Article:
A Ramsey City Council member is on the hook for $650,000 in unpaid sales taxes … and there’s the other council guy. The Strib’s Paul Levy writes: “One Ramsey City Council member allegedly owes a state-high $649,000 in unpaid sales taxes and is being investigated by the Minnesota Department of Revenue and U.S. Department of Labor. Another was recently sentenced to jail for punching a woman in the head three times. ‘I was on top of the top, not only as a craftsman, but as an internationally recognized designer,’ said David Elvig, 51, the longest-tenured council member in the small northern suburb, who is disputing the state’s financial claims against him stemming from his now-closed business. … Jeff Wise, 47, is another member of the council, and a liquor store owner in Ramsey. He was convicted of two counts of fifth-degree assault in May and sentenced on June 27 to 90 days in jail with 65 stayed. … The incident involving Wise occurred last Nov. 13. According to court documents, he had been served six to eight drinks at a bar and restaurant near Princeton, Minn., before getting into a car with three other people. A woman Wise didn’t know, seated beside him in the back, lit a cigarette, saying the driver had given her permission to do so. Wise began yelling at her for smoking, according to the police report. He knocked the cigarette out of her hand and into the front seat, then elbowed the woman, knocking the wind out of her.”
The Fighting Sioux continue to fight for the pride of North Dakota, but the pressure to ‘re-brand” is getting stronger with an Aug. 15 deadline looming. David Kolpack of the AP writes: “North Dakota political leaders are asking the NCAA to back off and let the state’s flagship university keep its Fighting Sioux name and logo, even at the risk of potential blacklisting and scorn by other universities and its own conference. Lawmaker involvement is a strategy even some University of North Dakota boosters question, and is unique among schools forced to decide whether to drop American Indian nicknames deemed hostile and abusive or accept penalties for keeping them. North Dakota’s debate appeared to be resolved when the state Board of Higher Education agreed in 2009 to drop the Fighting Sioux logo and nickname and UND agreed to phase them out by this Aug. 15. But state lawmakers intervened earlier this year, passing a law that requires the university to retain the moniker and logo. If the school keeps them past the Aug. 15 deadline, it will not be allowed to use them in postseason tournaments nor host any such events.”
From the Strib’s editorial page: Things are great in Minneapolis. “Recently, the city released its sixth annual progress report on 26 quality-of-life indicators. For the most part, residents should feel encouraged. The 2011 Living Well study found that more people are riding bikes and using transit, that violent crime is down and that the amount of affordable housing is up. … While many of the indicators showed progress, there are areas that need work. The report documents the continuing health inequality and disparities between whites and people of color, a decline in recycling and composting rates, and a downturn in the number of jobs due to the economy.”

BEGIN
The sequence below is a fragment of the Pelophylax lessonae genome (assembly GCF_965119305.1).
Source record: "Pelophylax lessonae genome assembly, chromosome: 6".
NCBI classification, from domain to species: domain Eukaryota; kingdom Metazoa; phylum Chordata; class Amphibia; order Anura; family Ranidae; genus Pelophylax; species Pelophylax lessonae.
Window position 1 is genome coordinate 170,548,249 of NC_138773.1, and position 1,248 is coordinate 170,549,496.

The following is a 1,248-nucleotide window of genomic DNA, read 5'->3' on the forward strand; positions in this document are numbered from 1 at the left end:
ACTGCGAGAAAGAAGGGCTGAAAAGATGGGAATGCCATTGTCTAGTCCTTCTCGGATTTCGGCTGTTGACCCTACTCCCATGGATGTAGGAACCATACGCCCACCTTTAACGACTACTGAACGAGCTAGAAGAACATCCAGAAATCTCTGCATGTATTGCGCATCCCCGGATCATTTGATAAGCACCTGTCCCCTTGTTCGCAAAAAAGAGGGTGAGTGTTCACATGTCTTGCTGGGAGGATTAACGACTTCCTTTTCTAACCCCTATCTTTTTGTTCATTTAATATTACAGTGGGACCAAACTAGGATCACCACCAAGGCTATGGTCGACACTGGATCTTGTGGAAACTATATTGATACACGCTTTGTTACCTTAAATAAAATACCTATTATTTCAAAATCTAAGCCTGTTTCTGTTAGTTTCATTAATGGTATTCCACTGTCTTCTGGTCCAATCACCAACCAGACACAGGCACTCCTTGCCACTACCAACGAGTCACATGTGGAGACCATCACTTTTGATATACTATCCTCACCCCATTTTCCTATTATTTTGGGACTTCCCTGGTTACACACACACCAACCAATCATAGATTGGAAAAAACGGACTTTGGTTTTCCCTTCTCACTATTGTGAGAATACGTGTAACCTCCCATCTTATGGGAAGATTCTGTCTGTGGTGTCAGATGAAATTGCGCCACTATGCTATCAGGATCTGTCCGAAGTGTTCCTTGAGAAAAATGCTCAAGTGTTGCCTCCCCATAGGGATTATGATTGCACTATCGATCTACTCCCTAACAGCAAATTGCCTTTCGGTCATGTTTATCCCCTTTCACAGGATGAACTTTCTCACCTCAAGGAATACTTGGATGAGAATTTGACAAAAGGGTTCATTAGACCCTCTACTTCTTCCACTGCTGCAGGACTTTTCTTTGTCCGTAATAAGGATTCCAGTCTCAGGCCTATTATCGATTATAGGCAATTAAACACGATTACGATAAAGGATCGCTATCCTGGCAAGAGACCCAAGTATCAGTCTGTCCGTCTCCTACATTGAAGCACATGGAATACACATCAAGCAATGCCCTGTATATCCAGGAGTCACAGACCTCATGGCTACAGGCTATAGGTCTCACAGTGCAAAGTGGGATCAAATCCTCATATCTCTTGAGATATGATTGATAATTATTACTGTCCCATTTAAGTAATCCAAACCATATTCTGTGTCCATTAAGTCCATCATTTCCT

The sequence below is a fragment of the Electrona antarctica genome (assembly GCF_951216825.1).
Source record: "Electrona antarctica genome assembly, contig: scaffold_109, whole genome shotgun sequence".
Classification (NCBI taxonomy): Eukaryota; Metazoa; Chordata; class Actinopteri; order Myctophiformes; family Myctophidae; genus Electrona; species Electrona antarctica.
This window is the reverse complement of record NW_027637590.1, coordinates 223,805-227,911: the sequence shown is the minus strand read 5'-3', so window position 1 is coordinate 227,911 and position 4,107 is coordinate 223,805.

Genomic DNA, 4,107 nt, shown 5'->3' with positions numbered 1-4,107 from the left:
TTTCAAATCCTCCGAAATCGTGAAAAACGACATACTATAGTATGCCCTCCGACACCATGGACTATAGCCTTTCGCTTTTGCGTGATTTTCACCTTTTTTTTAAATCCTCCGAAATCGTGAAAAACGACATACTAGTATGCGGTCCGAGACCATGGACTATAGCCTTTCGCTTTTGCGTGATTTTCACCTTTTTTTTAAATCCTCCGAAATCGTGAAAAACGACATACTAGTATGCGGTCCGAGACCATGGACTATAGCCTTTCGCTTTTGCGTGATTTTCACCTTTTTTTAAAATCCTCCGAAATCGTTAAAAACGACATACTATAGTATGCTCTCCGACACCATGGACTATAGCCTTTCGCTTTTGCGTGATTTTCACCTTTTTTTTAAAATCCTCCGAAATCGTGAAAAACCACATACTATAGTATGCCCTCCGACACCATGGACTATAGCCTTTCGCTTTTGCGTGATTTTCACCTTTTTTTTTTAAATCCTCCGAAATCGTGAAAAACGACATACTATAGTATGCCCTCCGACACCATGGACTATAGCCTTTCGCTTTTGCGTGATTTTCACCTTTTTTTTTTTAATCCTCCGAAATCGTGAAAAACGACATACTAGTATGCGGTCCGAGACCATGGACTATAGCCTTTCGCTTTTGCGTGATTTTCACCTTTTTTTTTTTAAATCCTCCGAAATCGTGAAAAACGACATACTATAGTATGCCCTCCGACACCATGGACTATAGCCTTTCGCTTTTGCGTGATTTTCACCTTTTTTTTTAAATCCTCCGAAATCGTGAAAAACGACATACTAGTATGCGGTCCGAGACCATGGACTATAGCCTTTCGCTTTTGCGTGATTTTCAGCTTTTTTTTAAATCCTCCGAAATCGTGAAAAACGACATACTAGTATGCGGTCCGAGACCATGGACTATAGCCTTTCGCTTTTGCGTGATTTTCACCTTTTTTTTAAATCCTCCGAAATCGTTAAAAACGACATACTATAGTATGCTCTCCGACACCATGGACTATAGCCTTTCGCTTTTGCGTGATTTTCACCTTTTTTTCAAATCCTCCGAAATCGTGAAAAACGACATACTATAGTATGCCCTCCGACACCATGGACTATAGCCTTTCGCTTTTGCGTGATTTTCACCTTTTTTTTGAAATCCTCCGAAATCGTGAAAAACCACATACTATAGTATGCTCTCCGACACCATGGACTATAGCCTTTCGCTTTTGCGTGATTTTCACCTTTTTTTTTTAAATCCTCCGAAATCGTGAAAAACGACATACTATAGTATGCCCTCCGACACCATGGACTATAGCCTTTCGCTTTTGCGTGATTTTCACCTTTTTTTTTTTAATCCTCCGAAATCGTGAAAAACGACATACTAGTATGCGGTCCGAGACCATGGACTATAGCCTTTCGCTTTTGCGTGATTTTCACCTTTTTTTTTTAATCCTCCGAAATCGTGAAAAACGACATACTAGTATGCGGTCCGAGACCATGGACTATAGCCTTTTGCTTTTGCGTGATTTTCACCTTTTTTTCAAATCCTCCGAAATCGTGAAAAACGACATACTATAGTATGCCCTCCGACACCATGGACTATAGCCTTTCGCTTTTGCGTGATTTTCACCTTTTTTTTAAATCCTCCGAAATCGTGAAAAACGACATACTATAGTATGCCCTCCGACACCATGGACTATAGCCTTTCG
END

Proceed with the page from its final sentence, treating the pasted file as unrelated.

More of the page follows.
The boys at Power Line are very upset about The Washington Post’s designated conservative reporter/blogger, Jennifer Rubin. Well, not about what she wrote in the early moments of the terrorism in Norway where she decided it was all the work of Muslim jihadists. but rather about the cruel things said about her … and John Hinderaker, who took essentially the same thoroughly reported, deeply reasoned approach. Says Hinderaker: “The relief — not to say glee — with which many liberals greeted the news that the Oslo mass murderer was a “tall, blond Norwegian” was palpable. Liberals pilloried those who ostensibly leaped to the conclusion, in the first minutes after the massacre began, that it was probably the work of Islamic jihadists. Scott noted earlier such attacks on Jennifer Rubin. As far as I know, liberals haven’t attacked me for the post I did while the attacks were in progress. But what I wrote was, I think, typical:
The perpetrators of these attacks have not yet been identified, but they likely were Muslim terrorists.
Was that wrong? Not at all. Any time mass murder attacks take place, it is not just likely but highly probable that they are the work of Muslim jihadists. Over the last several decades, jihadists have launched hundreds if not thousands of terrorist attacks. They dwarf, in numbers, similar outrages perpetrated by anyone else.” So if I say, “Two plus two equals 72 jihadi virgins,, is that wrong? Not at all!